The situation when votes for a school board municipal election were solicited with limo rides and booze may never be reprized by the University of Alabama’s “Machine.” The University students that turned out in droves to vote in the last municipal school board election may have lost interest.
This year’s school board election, according to a well placed source, has no Machine candidates running for either the the Chair or any board member position. Cason Kirby, who defeated District Four’s Kelly Horwitz four years ago won’t run for reelection. Neither will School Board Chair Lee Garrison.
For that matter Kelly Horwitz, after a three year legal struggle to challenge the last election, will not run. Apparently the legal battle has caused both Horwitz and Kirby to lose interest.
In a Tuscaloosa News story by Drew Taylor, Horwitz is quoted as having said, “Between putting in four years on the school board and three years in the legal battle of the election, I need to put some time and energy into my job and into my family.”
Taylor’s story gave this history of the legal battle:
After the 2013 election, questions arose regarding the legitimacy of a number of ballots that were cast. Kirby had 416 votes to 329 for Horwitz, but Horwitz claimed voter fraud occurred to get Kirby elected. She said that free drinks, concert tickets and other inducements were promised in exchange for votes. She also said that some voters falsified their residency information.
On Sept. 6, 2013, Circuit Judge Jim Roberts dismissed the case on grounds of limited evidence of Horwitz’s claims. After an appeal, the Alabama Supreme Court reversed the decision, ruling that 159 ballots cast during the election should have been thrown out and that the case should receive another hearing.
On Sept. 27, Roberts dismissed the case again because Horwitz’ legal team was unable to subpoena the 159 people who cast invalid votes and question them in court. Only 40 voters testified, all of whom were students.
School Board Chair Lee Garrison, who pioneered the ploy to make the student vote instrumental in Tuscaloosa’s municipal elections, also has decided not to run for reelection. He had previously served four terms as the Council member for District Four. It is widely believed that his political success had depended on getting out the University’s Machine vote. Garrison’s political career began when he unseated Don Brown as District Four’s Council Member in 1997.
An article in the Tuscaloosa News by Stephanie Taylor explained why a law was passed Alabama Legislature in 2015 to help avoid some of the problems associated with the student vote:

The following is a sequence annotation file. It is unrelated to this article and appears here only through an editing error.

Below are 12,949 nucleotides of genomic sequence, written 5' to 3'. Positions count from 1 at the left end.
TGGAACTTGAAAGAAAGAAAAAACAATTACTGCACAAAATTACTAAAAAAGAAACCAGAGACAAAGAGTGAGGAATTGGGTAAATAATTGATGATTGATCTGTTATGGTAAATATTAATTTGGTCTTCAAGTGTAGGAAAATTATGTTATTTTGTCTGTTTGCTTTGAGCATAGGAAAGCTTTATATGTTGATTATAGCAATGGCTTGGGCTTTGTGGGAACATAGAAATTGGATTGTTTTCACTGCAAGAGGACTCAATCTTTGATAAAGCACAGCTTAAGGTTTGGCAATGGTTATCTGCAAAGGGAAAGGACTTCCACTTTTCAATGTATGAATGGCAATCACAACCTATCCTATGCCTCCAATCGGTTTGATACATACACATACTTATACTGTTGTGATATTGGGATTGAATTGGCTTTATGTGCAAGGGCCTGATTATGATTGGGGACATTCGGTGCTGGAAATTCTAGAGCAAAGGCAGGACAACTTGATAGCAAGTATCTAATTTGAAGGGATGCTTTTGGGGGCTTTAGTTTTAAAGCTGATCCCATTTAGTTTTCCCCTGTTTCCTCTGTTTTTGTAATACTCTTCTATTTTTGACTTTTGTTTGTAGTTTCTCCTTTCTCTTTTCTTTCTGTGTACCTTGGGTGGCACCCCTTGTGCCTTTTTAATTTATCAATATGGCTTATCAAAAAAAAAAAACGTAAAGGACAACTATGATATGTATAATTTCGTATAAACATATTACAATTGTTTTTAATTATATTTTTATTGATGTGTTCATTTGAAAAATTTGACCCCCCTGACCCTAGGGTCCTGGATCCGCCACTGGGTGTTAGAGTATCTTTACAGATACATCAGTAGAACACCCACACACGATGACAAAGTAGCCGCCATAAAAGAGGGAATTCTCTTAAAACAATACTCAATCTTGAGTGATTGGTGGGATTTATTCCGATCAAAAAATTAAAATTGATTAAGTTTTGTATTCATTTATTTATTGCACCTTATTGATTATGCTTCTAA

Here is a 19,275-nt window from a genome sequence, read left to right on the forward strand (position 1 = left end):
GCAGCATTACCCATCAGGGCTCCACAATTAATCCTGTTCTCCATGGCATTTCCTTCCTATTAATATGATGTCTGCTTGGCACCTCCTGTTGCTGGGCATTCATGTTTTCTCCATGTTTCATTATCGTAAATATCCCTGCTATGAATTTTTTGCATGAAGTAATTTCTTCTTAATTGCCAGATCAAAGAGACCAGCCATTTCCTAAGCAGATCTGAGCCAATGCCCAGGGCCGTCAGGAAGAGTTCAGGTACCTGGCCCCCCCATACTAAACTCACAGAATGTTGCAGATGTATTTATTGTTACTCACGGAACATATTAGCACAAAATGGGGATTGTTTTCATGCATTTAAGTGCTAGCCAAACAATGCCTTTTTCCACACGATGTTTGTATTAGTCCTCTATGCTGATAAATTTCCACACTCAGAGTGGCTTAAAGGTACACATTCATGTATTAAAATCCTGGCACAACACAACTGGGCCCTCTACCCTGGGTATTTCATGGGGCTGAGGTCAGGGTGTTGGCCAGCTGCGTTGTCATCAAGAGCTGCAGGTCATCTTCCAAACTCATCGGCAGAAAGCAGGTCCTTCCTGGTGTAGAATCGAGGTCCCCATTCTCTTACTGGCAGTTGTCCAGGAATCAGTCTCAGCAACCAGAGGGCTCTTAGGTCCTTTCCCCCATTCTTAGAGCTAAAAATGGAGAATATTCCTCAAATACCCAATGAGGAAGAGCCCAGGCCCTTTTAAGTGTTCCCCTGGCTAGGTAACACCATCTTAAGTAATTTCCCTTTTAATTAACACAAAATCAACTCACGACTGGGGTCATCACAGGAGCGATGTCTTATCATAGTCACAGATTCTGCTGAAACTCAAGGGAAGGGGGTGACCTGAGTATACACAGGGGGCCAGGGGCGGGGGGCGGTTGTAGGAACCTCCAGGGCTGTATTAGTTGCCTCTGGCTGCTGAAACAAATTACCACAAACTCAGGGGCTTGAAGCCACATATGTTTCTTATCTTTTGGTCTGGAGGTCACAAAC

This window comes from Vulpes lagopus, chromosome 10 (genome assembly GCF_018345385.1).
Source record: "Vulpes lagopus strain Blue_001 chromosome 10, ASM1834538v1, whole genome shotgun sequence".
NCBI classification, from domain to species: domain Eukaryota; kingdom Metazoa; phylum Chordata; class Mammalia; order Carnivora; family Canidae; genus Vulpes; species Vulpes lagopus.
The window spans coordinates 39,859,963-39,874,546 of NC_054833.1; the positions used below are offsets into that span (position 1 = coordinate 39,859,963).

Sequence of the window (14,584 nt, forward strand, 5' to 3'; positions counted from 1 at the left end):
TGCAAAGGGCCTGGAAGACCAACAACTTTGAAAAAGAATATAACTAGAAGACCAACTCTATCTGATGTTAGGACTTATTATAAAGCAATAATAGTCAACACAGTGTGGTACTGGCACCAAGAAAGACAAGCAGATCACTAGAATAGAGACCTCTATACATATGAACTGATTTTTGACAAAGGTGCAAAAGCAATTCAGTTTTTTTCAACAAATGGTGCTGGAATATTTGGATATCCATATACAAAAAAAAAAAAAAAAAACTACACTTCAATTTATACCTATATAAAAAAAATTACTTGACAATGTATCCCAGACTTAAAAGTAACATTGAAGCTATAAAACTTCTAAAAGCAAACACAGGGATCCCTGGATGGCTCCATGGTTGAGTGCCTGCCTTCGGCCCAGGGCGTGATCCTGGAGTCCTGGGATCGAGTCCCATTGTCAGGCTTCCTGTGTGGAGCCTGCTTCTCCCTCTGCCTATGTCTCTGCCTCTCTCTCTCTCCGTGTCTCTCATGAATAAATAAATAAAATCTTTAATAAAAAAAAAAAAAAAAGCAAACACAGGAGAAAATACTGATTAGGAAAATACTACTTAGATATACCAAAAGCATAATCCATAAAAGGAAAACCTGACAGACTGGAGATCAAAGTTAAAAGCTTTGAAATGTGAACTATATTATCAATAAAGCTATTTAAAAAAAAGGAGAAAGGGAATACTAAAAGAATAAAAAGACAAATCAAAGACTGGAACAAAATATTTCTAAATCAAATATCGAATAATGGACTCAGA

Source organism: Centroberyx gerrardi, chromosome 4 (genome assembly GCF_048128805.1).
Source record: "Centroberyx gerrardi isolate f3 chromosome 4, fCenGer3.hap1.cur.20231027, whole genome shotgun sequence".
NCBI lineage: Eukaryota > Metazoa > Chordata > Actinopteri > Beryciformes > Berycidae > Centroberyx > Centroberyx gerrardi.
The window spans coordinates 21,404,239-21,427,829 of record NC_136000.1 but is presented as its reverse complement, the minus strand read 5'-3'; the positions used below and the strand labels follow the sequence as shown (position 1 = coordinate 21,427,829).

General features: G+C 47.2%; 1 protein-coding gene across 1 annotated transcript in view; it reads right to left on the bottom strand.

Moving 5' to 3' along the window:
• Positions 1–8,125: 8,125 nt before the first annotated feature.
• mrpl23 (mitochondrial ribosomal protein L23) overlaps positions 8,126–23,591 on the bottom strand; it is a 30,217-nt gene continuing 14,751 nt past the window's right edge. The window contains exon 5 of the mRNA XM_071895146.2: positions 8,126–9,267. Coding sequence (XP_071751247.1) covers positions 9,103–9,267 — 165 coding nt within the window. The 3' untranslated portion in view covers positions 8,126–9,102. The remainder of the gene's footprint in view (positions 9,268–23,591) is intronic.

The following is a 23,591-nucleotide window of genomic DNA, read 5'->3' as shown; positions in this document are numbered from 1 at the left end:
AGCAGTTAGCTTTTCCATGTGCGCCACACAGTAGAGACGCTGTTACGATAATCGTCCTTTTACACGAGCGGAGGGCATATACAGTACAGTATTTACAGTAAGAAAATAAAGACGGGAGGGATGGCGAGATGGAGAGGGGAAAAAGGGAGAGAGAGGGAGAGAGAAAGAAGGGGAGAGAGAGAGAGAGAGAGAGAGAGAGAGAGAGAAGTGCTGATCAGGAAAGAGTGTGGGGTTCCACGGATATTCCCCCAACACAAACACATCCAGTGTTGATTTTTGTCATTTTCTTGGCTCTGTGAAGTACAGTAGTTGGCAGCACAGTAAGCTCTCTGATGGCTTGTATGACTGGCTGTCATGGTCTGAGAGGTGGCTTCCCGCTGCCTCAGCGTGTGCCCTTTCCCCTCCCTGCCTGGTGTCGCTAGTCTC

The Alabama Legislature, at the request of the Tuscaloosa City Council, last year passed a law moving municipal elections from August to March, to avoid problems of residency requirements of students who move to Tuscaloosa during the summer before the academic school year.
The change followed Horwitz’s election challenge and the 1997 election challenge of City Council candidate Don Brown.
Brown was defeated by former Tuscaloosa City Councilman Lee Garrison, then 22 and a UA senior, 857 to 773.
Brown filed a challenge in Circuit Court claiming that as many as 265 illegal votes were cast for Garrison.
In the end, former Tuscaloosa County Circuit Court Judge Robert B. Harwood ruled that 81 votes cast largely by UA sorority and fraternity members were subject to possible disqualification. But, because 84 votes were needed to overturn and nullify the election, Garrison remained council member for District 4, where he served for 16 years.
In the article by Taylor, Horwitz summed up the dilemma of the University’s Machine’s interference in local elections:
“For too long, the adults in our community have been willing to turn a blind eye to The Machine, treating it as child’s play,” Horwitz said. “They dismiss it as an entity that plays games with student elections and homecoming queen. But it is past time to acknowledge that this secret organization is a training ground for behavior that brings disrepute to the University of Alabama, Tuscaloosa and our state.”
After years of a legal struggle, and apparent inaction by the University of Alabama’s administration, it’s all come down to this.
The University’s Machine is out. Yes. But some of the current school board candidates have ties to the Chamber of Commerce, which was indirectly involved in the attempt by a PAC to unseat School Board incumbents in the last election. One theory about the Chamber’s interest in the School Board involved a real estate deal.
A post in the blog “Read Think Listen” read:
It has been documented that the campaigns of the board of education challengers last year were largely funded by donations from businesses and individuals who were connected to the construction, real estate and banking industries. Why were these folks so motivated to change the board? Based on the acrimony surrounding the choice of location for Tuscaloosa’s new technical school and the fact that many of the individuals and entities from that battle contributed to challengers in this one, I propose that they did not trust that school board to do their bidding. There are a number of businesses and individuals, many of whom donated to challengers’ campaign funds either directly or through Mike Echols’ PACs, which stand to profit from school construction. Could it be that this land deal was always planned to be held secret pending the outcome of the school board elections?
Is this all a confirmation of the epigram by Jean-Baptiste Alphonse Karr? Plus ça change, plus c’est la même chose ( The more things change, the more they stay the same )?